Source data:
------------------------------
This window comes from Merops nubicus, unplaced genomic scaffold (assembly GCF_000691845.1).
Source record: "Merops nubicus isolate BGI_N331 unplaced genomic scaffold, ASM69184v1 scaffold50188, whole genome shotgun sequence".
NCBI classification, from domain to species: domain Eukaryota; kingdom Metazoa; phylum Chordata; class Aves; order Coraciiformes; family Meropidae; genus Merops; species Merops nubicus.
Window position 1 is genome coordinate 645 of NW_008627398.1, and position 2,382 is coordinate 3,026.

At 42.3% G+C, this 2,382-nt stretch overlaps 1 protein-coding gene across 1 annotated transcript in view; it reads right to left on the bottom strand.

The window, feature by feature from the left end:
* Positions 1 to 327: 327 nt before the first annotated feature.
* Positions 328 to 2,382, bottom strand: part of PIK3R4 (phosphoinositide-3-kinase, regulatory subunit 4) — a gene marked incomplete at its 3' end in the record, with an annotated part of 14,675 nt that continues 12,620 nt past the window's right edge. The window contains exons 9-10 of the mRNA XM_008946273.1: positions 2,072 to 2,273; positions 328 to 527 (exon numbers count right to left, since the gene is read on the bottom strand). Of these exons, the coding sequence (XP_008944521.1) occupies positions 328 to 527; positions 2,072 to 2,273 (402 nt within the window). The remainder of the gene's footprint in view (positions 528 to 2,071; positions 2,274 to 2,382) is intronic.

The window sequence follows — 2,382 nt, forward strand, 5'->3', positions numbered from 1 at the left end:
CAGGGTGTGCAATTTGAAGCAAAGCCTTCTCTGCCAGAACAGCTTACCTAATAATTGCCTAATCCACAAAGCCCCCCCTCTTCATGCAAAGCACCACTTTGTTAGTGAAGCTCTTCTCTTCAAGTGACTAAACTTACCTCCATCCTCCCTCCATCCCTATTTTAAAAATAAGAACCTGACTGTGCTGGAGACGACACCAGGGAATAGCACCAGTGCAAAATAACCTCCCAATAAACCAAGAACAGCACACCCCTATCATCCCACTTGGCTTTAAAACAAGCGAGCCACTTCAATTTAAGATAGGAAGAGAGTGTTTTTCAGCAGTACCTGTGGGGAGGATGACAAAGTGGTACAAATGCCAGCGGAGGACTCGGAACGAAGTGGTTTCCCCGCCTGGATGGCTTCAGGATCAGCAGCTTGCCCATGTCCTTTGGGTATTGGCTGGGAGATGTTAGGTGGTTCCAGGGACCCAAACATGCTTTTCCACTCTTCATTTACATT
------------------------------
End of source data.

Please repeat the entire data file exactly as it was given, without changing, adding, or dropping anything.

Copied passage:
This window comes from Merops nubicus, unplaced genomic scaffold (assembly GCF_000691845.1).
Source record: "Merops nubicus isolate BGI_N331 unplaced genomic scaffold, ASM69184v1 scaffold50188, whole genome shotgun sequence".
NCBI classification, from domain to species: domain Eukaryota; kingdom Metazoa; phylum Chordata; class Aves; order Coraciiformes; family Meropidae; genus Merops; species Merops nubicus.
Window position 1 is genome coordinate 645 of NW_008627398.1, and position 2,382 is coordinate 3,026.

At 42.3% G+C, this 2,382-nt stretch overlaps 1 protein-coding gene across 1 annotated transcript in view; it reads right to left on the bottom strand.

The window, feature by feature from the left end:
* Positions 1 to 327: 327 nt before the first annotated feature.
* Positions 328 to 2,382, bottom strand: part of PIK3R4 (phosphoinositide-3-kinase, regulatory subunit 4) — a gene marked incomplete at its 3' end in the record, with an annotated part of 14,675 nt that continues 12,620 nt past the window's right edge. The window contains exons 9-10 of the mRNA XM_008946273.1: positions 2,072 to 2,273; positions 328 to 527 (exon numbers count right to left, since the gene is read on the bottom strand). Of these exons, the coding sequence (XP_008944521.1) occupies positions 328 to 527; positions 2,072 to 2,273 (402 nt within the window). The remainder of the gene's footprint in view (positions 528 to 2,071; positions 2,274 to 2,382) is intronic.

The window sequence follows — 2,382 nt, forward strand, 5'->3', positions numbered from 1 at the left end:
CAGGGTGTGCAATTTGAAGCAAAGCCTTCTCTGCCAGAACAGCTTACCTAATAATTGCCTAATCCACAAAGCCCCCCCTCTTCATGCAAAGCACCACTTTGTTAGTGAAGCTCTTCTCTTCAAGTGACTAAACTTACCTCCATCCTCCCTCCATCCCTATTTTAAAAATAAGAACCTGACTGTGCTGGAGACGACACCAGGGAATAGCACCAGTGCAAAATAACCTCCCAATAAACCAAGAACAGCACACCCCTATCATCCCACTTGGCTTTAAAACAAGCGAGCCACTTCAATTTAAGATAGGAAGAGAGTGTTTTTCAGCAGTACCTGTGGGGAGGATGACAAAGTGGTACAAATGCCAGCGGAGGACTCGGAACGAAGTGGTTTCCCCGCCTGGATGGCTTCAGGATCAGCAGCTTGCCCATGTCCTTTGGGTATTGGCTGGGAGATGTTAGGTGGTTCCAGGGACCCAAACATGCTTTTCCACTCTTCATTTACATT